Tag Archives: Kim’s Convenience

CBC announces the 12 Canadian kids vying for the title of Canada’s Smartest Person Junior

From a media release:

CBC today announced the 12 remarkable Canadian kids who will compete on CANADA’S SMARTEST PERSON JUNIOR, premiering Wednesday, Nov. 14 at 8 p.m. (8:30 NT) on CBC, the CBC TV streaming app and cbc.ca/watch. Over the course of six episodes, the competition will determine which incredible young Canadian will be crowned as the first ever Canada’s Smartest Person Junior. Like Canada’s Smartest Person, the junior format is inspired by The Theory of Multiple Intelligences. Over six weeks, 12 Canadian kids aged 9–12 will showcase their smarts in fun and innovative challenges across six categories: physical, musical, social, linguistic, logical and visual. The new CBC competition series is hosted by two-time Canadian Screen Award Winner Paul Sun-Hyung Lee (Kim’s Convenience).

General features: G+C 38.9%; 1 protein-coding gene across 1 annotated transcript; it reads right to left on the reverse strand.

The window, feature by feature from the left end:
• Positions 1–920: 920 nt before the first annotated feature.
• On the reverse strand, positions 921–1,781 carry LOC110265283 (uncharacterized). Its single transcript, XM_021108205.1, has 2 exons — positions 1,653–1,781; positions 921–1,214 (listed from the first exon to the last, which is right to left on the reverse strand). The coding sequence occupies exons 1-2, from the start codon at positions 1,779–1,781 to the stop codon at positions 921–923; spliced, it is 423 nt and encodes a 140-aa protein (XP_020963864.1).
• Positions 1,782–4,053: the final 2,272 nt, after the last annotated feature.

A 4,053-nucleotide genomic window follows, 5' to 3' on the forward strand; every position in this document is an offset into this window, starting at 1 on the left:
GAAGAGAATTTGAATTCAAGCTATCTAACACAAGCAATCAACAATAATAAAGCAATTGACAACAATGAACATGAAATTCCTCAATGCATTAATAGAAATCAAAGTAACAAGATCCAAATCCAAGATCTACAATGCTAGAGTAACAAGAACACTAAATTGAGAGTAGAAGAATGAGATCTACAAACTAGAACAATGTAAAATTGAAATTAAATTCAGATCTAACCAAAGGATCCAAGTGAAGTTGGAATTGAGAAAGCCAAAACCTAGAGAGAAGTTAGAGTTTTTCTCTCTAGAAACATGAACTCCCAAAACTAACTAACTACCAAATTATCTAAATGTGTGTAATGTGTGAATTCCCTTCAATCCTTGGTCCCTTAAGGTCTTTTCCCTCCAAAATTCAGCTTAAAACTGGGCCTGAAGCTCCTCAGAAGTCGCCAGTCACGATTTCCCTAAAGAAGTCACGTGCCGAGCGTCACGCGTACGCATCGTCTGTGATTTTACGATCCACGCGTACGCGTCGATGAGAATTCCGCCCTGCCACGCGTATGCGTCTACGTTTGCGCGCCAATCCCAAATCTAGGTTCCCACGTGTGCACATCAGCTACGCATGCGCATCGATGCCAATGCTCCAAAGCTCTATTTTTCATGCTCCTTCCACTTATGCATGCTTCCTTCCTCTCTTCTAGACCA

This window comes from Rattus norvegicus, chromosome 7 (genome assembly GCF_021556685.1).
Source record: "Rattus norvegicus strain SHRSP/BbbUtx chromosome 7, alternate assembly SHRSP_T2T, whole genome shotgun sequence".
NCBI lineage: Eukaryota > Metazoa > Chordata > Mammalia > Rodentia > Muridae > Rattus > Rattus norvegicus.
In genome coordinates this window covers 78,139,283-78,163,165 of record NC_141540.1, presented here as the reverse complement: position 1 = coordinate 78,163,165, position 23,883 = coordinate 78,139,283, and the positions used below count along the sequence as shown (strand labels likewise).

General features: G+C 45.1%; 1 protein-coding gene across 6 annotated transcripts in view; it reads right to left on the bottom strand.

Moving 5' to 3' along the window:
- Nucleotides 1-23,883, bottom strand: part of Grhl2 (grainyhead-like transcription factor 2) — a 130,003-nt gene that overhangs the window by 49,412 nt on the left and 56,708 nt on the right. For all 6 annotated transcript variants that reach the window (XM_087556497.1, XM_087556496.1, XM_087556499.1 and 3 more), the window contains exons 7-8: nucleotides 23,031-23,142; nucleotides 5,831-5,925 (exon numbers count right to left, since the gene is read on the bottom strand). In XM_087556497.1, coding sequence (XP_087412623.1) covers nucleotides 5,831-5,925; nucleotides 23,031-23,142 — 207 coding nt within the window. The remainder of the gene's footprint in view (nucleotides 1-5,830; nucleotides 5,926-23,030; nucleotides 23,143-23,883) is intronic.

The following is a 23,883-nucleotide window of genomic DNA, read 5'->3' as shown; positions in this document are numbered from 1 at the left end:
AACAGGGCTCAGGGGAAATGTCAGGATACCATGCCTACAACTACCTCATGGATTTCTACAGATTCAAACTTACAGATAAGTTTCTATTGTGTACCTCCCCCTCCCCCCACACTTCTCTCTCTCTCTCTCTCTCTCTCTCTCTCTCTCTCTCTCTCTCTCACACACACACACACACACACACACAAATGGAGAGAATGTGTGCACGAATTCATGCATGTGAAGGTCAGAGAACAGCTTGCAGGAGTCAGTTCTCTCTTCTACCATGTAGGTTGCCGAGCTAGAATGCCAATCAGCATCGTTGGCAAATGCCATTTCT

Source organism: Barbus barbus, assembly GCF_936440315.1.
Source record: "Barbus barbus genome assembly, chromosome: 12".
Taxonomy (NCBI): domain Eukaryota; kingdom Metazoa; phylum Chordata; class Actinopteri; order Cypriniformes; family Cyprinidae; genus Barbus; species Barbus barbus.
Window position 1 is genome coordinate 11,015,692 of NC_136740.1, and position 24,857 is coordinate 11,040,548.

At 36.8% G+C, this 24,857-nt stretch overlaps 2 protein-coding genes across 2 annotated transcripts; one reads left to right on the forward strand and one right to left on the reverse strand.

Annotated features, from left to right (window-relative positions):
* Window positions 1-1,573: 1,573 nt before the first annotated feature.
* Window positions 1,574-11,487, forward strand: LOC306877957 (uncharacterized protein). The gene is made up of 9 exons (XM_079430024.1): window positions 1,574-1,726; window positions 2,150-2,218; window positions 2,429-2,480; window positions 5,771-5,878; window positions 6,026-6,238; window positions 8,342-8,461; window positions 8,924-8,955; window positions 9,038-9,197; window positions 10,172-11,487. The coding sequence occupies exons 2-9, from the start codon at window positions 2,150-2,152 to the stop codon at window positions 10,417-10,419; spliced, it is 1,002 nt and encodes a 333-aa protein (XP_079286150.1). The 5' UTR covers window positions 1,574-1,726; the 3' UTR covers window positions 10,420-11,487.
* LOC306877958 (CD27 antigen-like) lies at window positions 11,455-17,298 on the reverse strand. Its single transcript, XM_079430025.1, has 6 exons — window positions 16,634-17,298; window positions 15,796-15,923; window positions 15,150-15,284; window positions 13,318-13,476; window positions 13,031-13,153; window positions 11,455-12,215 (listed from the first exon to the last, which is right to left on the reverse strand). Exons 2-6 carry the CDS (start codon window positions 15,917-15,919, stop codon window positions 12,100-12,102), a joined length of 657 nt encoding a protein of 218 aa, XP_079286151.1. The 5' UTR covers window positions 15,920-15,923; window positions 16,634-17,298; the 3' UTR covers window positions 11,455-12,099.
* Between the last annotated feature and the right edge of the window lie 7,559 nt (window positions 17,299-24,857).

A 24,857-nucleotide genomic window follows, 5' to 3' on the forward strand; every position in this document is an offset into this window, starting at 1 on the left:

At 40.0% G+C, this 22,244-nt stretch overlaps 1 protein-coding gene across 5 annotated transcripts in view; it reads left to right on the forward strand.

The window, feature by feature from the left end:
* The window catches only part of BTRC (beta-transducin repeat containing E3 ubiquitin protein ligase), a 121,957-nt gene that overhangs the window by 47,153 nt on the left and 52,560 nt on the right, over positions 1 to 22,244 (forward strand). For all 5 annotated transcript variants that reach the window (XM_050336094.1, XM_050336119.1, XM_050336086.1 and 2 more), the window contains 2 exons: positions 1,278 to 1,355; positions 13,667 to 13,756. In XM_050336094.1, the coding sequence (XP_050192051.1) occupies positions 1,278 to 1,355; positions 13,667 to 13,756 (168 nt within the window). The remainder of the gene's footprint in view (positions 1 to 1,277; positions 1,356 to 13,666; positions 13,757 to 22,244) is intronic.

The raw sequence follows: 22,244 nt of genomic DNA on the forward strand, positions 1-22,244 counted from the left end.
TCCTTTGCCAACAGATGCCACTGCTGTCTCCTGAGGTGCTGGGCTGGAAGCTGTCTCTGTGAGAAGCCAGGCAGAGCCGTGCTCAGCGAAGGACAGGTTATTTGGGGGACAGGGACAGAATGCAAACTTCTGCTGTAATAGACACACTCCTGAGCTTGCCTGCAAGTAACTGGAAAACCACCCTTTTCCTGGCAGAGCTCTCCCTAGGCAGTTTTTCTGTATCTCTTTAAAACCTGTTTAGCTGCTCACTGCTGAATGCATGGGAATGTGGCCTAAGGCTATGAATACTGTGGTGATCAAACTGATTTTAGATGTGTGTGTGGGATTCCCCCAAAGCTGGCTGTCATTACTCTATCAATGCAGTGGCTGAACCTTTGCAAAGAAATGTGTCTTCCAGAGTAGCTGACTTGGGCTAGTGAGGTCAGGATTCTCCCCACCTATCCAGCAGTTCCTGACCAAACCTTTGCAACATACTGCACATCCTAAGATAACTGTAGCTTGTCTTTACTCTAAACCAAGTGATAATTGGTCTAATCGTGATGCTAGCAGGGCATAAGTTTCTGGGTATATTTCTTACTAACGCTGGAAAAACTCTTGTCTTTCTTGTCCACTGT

In a twist on the original format, audiences will see the same competitors week-to-week. Those with the strongest performances each week will advance to the next episode, while the others will be up for elimination. In the season finale, the top six finalists will go head-to-head one final time. The competition will culminate in a heart-stopping showdown between the top two combatants in the world’s most intense intelligence obstacle course, the Super Gauntlet. The young competitors are:

● Alexia Sabau, 12, from Calgary, Alberta
● Arjun Ram, 12, from Hamilton, Ontario
● Ashley Taylor, 11, from Guelph, Ontario
● Danica Scully, 11, from Halifax, Nova Scotia
● Liam Henderson, 10, from Sarnia, Ontario
● Liam Veale, 12, from Saint John, New Brunswick
● Mateus Soto, 11, from Toronto, Ontario
● Matthew Shimon, 12, from Sydney, Nova Scotia
● Matthew Yu, 10, from West Vancouver, B.C.
● Misuzu Tamaki, 11, from Markham, Ontario
● Sandra Nitchi, 11, from Montreal, Quebec
● Zoe Devalia, 11, from Scarborough, Ontario